Zone System - WTF?

Discussion in 'Exposure Discussion' started by zenrhino, Dec 12, 2005.

  1. zenrhino

    zenrhino Member

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    So the book I needed for last semester's class finally came in. One of the things the book ([size=-1]Beyond Basic Photography: A Technical Manual by Henry Horenstein) discusses is the Zone System.

    Ok, is this some sort of really elaborate Rube Goldberg hoax or do shooters actually try and figure out their exposures like this? How does this system get used in any practical sort of way?
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  2. Dave Parker

    Dave Parker Inactive

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    If class requires is, you better read and understand it, the Zone system has been around and used by a lot of photographers for many years now, it is probably one of the most mis understood methods for determining exposure in the photographic world, but is a good system to learn and can make a difference in your exposures, both in picture taking and darkroom work.

    Dave
     
  3. laz

    laz Member

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    You're not kidding are you? While you might or might not want to use it, it is something any serious photographer should know. I assure you that at least occassionally you will be setting up a shot and realize that it's principals will help you.

    -Bob
     
  4. CPorter

    CPorter Member

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    The ZS definitely works and is well worth your time to learn the principles. I recommend reading "The Negative" by Adams----some claim it is difficult reading, but that is certainly a matter of opinion. One word of advice that I have is to not get caught up in all the negativity surrounding the ZS, believe me you will see it if you bother to search some threads in this forum. It is probably hated just as much as it is liked, if not more. I have found that some of those that really dislike it appear to not really understand it. Once you understand it, the whole process becomes very intuitive and fluid in thought. I will tell you that it has really helped me in many ways.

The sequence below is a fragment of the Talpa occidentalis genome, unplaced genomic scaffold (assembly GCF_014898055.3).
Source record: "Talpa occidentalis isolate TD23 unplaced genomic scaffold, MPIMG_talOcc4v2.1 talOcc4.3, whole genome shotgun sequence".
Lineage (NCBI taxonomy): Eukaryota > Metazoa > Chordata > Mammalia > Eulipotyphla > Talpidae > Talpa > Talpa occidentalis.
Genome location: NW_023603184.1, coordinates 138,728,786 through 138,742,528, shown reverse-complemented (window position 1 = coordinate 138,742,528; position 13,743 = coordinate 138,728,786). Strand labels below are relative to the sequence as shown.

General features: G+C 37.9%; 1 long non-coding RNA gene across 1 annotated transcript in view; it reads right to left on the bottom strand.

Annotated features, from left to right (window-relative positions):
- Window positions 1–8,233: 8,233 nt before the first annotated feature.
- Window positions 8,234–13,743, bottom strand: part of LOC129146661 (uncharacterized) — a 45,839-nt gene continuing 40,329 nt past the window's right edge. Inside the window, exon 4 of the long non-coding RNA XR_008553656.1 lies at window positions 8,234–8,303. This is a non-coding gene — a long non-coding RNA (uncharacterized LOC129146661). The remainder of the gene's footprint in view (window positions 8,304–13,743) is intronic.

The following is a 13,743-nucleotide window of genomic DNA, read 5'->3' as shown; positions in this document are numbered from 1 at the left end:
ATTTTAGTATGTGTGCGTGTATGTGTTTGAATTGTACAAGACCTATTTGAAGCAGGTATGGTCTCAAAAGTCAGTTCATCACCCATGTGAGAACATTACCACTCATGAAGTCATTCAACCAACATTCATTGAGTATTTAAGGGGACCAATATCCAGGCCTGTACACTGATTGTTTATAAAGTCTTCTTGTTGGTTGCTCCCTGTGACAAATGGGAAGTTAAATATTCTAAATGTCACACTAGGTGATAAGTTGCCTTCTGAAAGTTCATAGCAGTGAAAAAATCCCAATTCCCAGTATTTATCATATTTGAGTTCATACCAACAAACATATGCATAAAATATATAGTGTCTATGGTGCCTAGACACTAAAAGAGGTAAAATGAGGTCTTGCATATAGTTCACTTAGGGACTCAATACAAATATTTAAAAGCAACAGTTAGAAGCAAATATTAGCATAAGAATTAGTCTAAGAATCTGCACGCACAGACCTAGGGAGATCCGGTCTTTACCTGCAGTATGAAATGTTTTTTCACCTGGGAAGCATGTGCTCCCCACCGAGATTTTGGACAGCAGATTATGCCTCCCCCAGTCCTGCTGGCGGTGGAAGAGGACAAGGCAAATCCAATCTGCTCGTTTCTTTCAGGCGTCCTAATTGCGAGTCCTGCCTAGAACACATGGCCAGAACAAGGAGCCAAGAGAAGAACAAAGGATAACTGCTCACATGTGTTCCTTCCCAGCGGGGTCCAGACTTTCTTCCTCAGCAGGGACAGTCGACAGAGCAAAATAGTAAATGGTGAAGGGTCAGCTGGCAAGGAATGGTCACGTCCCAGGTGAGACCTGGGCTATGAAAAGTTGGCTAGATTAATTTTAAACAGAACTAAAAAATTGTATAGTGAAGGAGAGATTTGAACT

Good Luck!

    Chuck
     
  5. Andre R. de Avillez

    Andre R. de Avillez Member

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    A quick, and perhaps wrong, way to describe the ZS would be as follows:

    First you find out the correct fim speed (e.i.) and developing time for your film of choice. Once this is done, a "normal" scence should give you a negative with a 10 stop range from black to white.

    Having that, you know how to meter a scene to have certain tones in certain objects (for example, having white skin one or two stop over neutral, black skin one or two stop under it, or making sure that your shadow areas will have as much detail as you want). This would also allow you to compensate development for a long range scene (11 or more stops) or a low range scene (9 stops or less). If I'm not mistaken a rule of thumb for compensating development is adding or subtracting 15-20% time for each stop.